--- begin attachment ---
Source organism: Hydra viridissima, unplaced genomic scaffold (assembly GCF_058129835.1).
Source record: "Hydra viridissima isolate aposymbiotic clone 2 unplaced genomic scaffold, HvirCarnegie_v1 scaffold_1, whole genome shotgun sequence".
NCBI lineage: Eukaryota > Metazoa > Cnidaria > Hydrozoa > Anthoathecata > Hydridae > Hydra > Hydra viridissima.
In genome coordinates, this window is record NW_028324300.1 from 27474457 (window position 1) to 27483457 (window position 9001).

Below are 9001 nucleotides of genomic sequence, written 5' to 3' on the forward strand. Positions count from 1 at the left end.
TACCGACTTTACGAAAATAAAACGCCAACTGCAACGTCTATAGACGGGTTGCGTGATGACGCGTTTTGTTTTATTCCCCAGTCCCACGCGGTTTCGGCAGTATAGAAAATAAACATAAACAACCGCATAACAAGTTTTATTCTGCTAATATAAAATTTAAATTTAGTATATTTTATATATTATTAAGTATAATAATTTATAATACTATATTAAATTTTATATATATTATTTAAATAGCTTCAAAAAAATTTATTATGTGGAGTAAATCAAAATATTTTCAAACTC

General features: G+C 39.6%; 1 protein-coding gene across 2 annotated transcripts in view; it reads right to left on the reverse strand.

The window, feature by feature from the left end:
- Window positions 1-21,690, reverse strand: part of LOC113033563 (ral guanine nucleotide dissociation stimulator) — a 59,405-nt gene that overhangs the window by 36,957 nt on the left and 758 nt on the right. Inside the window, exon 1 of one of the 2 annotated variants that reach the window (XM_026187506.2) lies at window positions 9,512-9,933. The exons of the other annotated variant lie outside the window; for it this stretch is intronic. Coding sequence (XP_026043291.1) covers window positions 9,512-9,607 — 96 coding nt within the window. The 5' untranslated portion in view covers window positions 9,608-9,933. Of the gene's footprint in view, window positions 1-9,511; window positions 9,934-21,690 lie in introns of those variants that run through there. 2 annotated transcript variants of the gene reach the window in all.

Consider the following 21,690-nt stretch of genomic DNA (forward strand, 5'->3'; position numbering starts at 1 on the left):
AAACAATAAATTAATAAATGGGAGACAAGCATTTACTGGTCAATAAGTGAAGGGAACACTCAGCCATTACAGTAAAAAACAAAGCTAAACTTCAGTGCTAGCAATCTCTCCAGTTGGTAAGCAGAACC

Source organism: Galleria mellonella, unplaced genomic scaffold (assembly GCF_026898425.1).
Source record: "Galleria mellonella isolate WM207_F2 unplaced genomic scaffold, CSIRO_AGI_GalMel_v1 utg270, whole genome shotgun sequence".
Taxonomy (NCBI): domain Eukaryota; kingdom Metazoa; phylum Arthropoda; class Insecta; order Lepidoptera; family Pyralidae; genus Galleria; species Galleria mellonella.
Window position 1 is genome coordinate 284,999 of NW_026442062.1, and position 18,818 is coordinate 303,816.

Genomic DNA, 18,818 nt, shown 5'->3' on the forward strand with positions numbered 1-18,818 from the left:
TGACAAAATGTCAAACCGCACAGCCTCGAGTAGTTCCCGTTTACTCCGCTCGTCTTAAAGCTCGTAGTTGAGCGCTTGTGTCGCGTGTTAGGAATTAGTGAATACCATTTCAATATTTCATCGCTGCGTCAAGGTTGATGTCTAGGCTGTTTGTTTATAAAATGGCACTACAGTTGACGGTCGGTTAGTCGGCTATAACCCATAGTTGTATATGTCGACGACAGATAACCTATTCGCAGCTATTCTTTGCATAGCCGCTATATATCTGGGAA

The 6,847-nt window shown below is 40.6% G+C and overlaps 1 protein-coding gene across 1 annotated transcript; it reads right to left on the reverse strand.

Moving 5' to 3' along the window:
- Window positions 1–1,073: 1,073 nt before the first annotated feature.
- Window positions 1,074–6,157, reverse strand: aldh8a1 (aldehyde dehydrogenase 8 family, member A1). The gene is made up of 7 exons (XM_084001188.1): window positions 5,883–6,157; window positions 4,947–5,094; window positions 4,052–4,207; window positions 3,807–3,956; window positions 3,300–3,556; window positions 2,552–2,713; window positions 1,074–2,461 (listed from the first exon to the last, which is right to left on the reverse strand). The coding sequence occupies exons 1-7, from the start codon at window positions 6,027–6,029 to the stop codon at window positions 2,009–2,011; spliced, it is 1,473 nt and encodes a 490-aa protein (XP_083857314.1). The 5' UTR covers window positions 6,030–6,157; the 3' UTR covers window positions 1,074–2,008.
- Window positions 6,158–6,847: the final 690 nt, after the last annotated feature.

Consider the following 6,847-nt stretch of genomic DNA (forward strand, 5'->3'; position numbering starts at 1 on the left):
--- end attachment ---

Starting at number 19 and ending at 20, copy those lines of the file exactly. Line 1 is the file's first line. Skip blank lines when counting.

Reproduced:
Moving 5' to 3' along the window:
- Window positions 1–1,073: 1,073 nt before the first annotated feature.